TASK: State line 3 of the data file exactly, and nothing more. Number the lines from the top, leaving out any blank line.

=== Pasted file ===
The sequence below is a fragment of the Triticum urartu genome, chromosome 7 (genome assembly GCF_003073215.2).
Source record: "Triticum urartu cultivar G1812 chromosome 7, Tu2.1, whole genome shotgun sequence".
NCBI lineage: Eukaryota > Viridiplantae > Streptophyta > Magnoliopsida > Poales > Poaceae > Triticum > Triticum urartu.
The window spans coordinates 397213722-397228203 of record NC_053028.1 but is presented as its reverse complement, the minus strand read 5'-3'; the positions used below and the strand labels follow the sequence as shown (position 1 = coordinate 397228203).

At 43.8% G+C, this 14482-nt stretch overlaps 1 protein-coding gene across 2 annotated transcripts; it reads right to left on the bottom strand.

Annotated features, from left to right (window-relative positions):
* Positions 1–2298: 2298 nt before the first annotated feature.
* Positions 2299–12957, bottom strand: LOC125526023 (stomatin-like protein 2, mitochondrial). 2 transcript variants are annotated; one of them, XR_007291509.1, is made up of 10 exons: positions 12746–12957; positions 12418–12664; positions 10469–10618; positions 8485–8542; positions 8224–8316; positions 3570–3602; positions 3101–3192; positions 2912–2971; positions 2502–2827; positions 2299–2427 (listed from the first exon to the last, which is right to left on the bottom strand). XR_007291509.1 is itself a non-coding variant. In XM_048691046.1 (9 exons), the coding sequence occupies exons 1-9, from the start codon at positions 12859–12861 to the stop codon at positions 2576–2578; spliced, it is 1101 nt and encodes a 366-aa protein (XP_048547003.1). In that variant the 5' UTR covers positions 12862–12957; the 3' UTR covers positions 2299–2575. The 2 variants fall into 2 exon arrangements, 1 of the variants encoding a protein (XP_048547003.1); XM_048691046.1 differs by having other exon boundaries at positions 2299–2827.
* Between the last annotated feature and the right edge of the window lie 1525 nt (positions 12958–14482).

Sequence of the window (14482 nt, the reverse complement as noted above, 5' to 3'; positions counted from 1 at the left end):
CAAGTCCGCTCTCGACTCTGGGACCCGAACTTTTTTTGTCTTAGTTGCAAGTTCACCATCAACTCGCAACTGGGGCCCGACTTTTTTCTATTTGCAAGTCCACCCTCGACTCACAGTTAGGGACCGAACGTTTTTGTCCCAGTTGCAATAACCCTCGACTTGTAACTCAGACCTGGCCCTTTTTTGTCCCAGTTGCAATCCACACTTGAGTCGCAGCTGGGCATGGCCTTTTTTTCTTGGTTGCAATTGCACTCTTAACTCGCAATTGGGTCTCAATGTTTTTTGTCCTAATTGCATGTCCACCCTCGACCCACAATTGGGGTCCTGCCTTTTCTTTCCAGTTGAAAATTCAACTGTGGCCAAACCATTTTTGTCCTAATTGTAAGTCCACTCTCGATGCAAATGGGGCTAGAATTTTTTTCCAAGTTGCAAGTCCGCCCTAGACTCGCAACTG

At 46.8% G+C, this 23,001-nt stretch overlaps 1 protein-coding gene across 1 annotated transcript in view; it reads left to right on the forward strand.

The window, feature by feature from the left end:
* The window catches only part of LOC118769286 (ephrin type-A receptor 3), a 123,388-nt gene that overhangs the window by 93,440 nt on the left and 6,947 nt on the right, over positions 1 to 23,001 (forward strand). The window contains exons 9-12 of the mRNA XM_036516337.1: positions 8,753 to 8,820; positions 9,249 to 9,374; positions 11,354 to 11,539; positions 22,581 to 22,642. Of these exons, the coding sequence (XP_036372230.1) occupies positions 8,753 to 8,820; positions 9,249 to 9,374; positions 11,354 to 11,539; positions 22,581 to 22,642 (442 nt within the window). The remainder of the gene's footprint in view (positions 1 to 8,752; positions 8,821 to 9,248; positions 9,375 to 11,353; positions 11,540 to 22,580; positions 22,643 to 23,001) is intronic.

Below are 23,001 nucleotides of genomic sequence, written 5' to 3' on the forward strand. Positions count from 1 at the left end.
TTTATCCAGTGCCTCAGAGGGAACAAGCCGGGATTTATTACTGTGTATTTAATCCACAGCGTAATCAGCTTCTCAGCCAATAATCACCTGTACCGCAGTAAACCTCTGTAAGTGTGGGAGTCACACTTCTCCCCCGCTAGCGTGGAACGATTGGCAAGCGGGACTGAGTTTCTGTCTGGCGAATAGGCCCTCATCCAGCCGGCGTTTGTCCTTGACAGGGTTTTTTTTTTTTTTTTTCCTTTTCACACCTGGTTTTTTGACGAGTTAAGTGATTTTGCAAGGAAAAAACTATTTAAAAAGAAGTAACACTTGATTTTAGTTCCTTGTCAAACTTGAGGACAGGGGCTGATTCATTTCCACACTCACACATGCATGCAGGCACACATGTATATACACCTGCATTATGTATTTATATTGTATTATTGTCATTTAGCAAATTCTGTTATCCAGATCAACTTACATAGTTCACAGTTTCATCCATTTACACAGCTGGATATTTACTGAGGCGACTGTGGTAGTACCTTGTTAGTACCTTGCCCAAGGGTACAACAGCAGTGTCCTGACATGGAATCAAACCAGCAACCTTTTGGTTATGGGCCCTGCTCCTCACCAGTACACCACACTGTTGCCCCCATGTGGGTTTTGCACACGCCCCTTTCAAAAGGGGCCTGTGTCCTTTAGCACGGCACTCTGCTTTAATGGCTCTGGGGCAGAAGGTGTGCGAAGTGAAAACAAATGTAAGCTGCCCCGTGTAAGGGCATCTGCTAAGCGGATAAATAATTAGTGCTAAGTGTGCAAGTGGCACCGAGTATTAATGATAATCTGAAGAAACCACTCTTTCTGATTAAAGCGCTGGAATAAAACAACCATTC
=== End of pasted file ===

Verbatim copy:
NCBI lineage: Eukaryota > Viridiplantae > Streptophyta > Magnoliopsida > Poales > Poaceae > Triticum > Triticum urartu.